Earlier this month Amanda Curtis, Democratic candidate for U.S. Senate, challenged Steve Daines to a series of 14 debates in Montana’s seven largest cities and seven American Indian reservations. According to the Missoulian, “answering tough questions … is needed to give Montanans ‘the information they need to cast their ballots.’” Daines has refused to answer the calls for the debates, though one has been scheduled in Billings on Oct. 20.
Meanwhile, Daines has sent an invitation for debates in the Eastern Montana “cities” of Sidney or Glendive. Understand this: In 2011, Nielsen Corporation identified Glendive as the smallest television market in America. So, it seems that Daines is willing to debate, but only if as few people are able to see it as possible. It appears as if he is trying to minimize Montana’s engagement in the race. As I mentioned in my piece from Sept. 18, Curtis needs an excited base of younger voters to challenge Daines, so it is to Daines’ benefit to keep Montanans as uninformed and unengaged in the race as possible.
Curtis’s response was on point: “I think it’s interesting that he is clearly afraid of a 34-year-old, 130-pound high school math teacher and I don’t expect really anything less than more of the same from a congressman who has been a member of a do-nothing Congress.”
Meanwhile, in the race for Montana’s lone U.S. House seat, Democrat John Lewis and Republican Ryan Zinke — who has a 5-point lead based the latest Real Clear Politics data — have one debate scheduled for Oct. 4 in Bozeman. This comes after Zinke backed out of a scheduled Sept. 29 debate in Billings due to “scheduling conflicts,” which involved him traveling to Texas for an undisclosed reason.
Lewis has publicly come out in frustration over the situation. “In an era of unprecedented campaign spending, debates remain a bastion for the free exchange of ideas, where voters can size up the candidates out in the open,” he said, in addition to comparing debates to a “job interview.”
It is incredibly disappointing when candidates refuse to debate, especially in big elections where debates offer the lone opportunity for many people to “meet” the candidates. Instead of engaging in political dialogue and actually convincing Montanans they are the right people for the job, Daines and Zinke are practicing the equivalent of hiding in a bomb shelter and avoiding anything that could damage their manufactured, squeaky-clean reputations. Debates leave candidates vulnerable — from either being confronted with issues on which they don’t have slick talking points, to pulling a Rick Perry (the Texas governor who infamously forgot the three government agencies he wanted to eliminate: youtube.com/watch?v=ZCyTQEANlmM).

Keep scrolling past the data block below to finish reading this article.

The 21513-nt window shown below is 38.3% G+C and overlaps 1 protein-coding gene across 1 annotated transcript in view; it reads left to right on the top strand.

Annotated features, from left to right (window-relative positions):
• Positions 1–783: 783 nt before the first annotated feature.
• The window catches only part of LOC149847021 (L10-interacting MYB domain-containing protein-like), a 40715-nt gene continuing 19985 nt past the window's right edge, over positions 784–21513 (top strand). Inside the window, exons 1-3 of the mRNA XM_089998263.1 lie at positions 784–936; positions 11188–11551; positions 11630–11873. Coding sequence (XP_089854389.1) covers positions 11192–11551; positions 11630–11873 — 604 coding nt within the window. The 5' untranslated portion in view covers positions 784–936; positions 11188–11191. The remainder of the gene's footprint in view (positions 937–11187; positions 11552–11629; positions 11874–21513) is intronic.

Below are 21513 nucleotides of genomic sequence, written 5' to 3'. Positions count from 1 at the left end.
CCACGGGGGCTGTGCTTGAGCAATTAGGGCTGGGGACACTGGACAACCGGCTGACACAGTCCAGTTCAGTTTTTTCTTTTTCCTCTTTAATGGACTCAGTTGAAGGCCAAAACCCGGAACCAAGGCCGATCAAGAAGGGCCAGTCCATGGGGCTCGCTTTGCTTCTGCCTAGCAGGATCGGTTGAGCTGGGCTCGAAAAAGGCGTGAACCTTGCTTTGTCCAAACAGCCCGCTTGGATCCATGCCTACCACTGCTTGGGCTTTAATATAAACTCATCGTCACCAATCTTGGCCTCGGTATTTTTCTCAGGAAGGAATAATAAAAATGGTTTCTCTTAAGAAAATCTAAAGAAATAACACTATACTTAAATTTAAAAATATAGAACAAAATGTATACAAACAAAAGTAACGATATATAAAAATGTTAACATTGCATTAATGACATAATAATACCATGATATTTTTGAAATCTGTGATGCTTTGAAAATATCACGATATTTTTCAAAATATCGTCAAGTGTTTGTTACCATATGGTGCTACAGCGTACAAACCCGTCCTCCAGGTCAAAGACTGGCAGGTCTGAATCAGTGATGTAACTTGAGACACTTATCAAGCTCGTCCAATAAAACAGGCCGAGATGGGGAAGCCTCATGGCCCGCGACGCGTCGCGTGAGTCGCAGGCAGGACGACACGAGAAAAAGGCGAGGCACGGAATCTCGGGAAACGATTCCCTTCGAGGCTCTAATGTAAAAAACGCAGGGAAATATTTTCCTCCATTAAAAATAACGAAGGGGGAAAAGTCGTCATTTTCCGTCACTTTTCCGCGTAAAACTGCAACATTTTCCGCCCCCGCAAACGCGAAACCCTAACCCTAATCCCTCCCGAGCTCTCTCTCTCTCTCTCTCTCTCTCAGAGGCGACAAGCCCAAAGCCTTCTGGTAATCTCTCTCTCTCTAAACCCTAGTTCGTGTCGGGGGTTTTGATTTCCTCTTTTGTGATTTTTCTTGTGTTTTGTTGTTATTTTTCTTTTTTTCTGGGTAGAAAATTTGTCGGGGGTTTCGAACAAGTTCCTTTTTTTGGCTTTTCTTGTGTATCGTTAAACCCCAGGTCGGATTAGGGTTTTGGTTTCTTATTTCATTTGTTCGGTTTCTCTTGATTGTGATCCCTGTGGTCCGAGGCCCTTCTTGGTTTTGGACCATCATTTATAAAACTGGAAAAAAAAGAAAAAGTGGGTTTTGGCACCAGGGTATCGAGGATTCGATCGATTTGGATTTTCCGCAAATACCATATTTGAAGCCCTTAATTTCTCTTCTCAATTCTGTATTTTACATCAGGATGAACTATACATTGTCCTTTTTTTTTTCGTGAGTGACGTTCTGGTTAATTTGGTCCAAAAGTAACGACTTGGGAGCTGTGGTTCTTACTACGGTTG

Perhaps Daines is “clearly afraid,” as debates are also platforms where underdogs like Curtis can potentially shine and establish themselves as viable candidates. Abraham Lincoln did this in 1858, when he challenged clear frontrunner Stephen Douglas to a series of debates in the Illinois Senate race. As a result of the debates, Lincoln would go on to win the popular vote (though the Illinois Legislature would elect Douglas the next senator as this was how senators were chosen in those days). The debates — and subsequent publishing of the debates’ text — would also propel Lincoln into the national spotlight, allowing him to become the 1860 Republican nominee for President.
The Lincoln-Douglas debates should serve as a reminder of how valuable direct confrontation is in the political process. Voters should have their candidates’ views and ideas challenged in person — not through snarky Tweets or shameless attack ads — because it is only then when we catch a glimpse of the candidate as a human being and not just a political brand.
The 14 debates Curtis is calling for might be excessive (and the call is probably more of a political stunt than a realistic proposal), but I believe candidates for U.S. Senate and House should be required by law to debate at least three times. These debates should also be made widely available on television, radio and online. I do not think that is too much to ask, and it would certainly help fix a democratic process that has become dysfunctional and ruled by the deep pockets of campaign donors.
So, to Daines, Zinke, Lewis and Curtis: It is time to exercise what should be your obligation as candidates. It is time to debate.